With Halloween in lockdown this year, the Cleveland State University’s student-run radio station WCSB (89.3 FM) had to change the way they threw their annual Halloween masquerade. This year the radio station threw a “99% virtual” event, with the help of John Ban and his students in their FMA 363 class.
“This year as an alternative, we're doing something I'd say is three times more fantastic than possible,” Jeremy Biello, general manager of WCSB said.** “Normally our Halloween Ball is broadcast over the radio as well as a live event, this year it will be as well. On top of that it will be streamed because WCSB has partnered with the CSU School of Film and Media Arts to produce a visual show.”
The WCSB Halloween masquerade is typically a free concert held on Halloween night at one venue. The radio station throws it as a thank you to listeners and donors of the radio station, after their annual radiothon.
The performances this year were shot over the course of a couple of weeks at seven venues and included nine different music groups. The final show, which was broadcast and streamed live, was a performance from Apostle Jones at the Beachland Ballroom on Oct. 31.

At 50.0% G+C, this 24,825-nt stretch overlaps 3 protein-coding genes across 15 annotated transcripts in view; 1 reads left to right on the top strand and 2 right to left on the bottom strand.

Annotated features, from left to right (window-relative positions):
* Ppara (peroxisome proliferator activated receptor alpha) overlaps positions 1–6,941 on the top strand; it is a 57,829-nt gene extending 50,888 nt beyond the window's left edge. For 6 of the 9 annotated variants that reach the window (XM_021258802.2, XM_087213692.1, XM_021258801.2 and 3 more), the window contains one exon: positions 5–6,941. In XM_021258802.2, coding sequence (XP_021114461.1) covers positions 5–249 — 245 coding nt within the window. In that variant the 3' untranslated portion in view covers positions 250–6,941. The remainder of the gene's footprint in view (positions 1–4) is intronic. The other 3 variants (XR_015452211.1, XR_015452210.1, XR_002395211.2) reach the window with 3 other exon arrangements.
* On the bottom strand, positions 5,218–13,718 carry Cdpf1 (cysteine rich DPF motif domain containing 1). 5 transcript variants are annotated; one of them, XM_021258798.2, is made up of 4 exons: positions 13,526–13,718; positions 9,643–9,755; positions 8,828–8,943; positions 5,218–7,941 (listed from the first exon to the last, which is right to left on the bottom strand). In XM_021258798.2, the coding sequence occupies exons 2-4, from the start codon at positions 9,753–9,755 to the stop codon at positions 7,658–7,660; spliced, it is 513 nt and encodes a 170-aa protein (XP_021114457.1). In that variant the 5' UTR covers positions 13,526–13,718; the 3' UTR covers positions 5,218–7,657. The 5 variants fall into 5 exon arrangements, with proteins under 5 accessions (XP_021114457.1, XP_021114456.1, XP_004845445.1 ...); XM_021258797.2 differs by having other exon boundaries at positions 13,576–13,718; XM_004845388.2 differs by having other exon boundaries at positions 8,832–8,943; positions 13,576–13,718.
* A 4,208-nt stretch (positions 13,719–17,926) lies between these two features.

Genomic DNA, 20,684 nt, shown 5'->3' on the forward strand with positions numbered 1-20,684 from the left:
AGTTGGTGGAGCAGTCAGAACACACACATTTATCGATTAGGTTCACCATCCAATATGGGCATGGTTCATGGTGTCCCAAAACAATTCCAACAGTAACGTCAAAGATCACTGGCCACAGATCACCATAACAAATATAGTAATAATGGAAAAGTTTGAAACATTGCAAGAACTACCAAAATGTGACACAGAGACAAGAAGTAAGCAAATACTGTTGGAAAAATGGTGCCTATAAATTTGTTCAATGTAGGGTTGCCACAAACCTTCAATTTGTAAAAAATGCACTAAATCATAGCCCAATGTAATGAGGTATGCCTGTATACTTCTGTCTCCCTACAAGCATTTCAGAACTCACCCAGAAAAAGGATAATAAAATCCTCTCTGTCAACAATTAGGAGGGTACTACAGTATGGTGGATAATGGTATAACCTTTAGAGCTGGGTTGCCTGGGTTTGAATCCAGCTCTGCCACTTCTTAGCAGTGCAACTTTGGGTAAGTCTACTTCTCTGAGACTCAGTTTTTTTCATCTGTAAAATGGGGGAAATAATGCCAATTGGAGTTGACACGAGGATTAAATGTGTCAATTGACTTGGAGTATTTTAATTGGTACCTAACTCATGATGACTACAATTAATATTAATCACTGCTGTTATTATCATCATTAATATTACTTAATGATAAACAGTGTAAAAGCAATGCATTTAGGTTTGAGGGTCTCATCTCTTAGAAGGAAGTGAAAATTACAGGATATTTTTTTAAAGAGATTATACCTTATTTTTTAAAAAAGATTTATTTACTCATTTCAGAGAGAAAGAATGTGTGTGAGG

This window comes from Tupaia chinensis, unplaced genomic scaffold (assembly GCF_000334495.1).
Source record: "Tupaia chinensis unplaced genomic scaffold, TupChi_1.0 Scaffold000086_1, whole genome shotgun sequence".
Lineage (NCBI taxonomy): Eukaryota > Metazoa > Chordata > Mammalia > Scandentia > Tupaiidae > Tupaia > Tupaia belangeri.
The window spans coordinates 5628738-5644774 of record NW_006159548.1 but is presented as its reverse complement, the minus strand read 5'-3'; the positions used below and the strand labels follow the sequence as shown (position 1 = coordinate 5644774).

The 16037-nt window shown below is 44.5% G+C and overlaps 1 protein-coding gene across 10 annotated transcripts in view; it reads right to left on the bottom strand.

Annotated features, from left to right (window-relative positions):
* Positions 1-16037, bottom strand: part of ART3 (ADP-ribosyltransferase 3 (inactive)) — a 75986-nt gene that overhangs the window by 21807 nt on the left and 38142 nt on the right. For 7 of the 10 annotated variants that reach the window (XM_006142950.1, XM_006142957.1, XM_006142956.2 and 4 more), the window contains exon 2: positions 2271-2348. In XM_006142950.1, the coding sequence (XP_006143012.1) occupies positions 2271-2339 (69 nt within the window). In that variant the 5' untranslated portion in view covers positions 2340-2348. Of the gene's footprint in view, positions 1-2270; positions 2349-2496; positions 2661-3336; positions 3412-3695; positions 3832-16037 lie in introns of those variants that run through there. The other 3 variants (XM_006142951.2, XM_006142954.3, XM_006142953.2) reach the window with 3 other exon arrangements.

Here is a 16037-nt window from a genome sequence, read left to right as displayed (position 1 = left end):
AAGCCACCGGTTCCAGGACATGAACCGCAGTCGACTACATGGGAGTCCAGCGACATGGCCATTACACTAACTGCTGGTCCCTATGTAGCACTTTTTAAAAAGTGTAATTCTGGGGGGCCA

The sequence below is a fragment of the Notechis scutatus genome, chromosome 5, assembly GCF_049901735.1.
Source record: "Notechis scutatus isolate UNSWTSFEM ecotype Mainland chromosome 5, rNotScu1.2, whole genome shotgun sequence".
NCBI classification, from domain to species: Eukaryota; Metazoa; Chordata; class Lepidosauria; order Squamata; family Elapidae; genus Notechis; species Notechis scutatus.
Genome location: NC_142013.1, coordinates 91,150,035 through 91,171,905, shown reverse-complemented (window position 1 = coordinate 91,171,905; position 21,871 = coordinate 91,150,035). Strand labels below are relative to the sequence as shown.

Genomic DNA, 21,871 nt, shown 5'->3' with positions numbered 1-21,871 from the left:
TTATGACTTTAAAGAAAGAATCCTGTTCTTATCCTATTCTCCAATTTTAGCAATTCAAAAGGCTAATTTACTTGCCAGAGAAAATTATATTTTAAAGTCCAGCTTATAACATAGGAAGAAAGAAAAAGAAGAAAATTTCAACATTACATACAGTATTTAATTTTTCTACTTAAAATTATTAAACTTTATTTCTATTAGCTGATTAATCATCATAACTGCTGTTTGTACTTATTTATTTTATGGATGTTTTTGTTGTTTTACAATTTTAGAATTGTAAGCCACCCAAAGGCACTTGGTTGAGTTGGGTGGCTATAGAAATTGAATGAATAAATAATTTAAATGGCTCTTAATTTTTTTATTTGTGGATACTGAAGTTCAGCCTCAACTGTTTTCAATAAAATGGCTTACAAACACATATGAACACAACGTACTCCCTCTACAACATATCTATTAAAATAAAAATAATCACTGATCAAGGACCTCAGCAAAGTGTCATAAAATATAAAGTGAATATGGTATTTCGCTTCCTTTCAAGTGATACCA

Viewers and listeners were able to access the stream of the concerts through YouTube and the radio during the afternoon and evening of Oct. 31. The live performance and stream of Apostle Jones began at 8 p.m.
Some of the performances were completely closed to the public, while some were open as shows put on by the venue with cover charges, including the final performance of Apostle Jones at the Beachland Ballroom.
“We say 99% because we were able to put together some semi live shows,” Biello said.
The shows that were open to concert-goers complied to the COVID-19 restrictions and guidelines set by the CDC and the state of Ohio. The venues hosted the shows at 15% capacity, with everyone in the venues wearing masks.
“We [WSCB] worked closely with the venues to make sure that they were safe, that we were safe, and any outside guest that the venues brought in would be safe,” Biello said.
Venues in the Cleveland music scene have had a difficult time staying open throughout the pandemic due to restrictions on concerts and bars. Some venues have had to turn to fundraising events to stay open, such as Mahall’s, who have raised over $50,000 from donors.
“This year is really more about giving back to the community as a whole, but primarily the artistic community. Who's hurting a lot right now is our arts and entertainment industries,” Biello said. “Many of these venues we've been working with have been closed entirely since the pandemic started.”
WCSB hopes that the Halloween Ball can help support Cleveland venues and musicians, as well as be a safe and fun Halloween themed event for viewers.
** Editor's note: WCSB General Manager Jeremy Biello is also a member of The Cleveland Stater editorial team.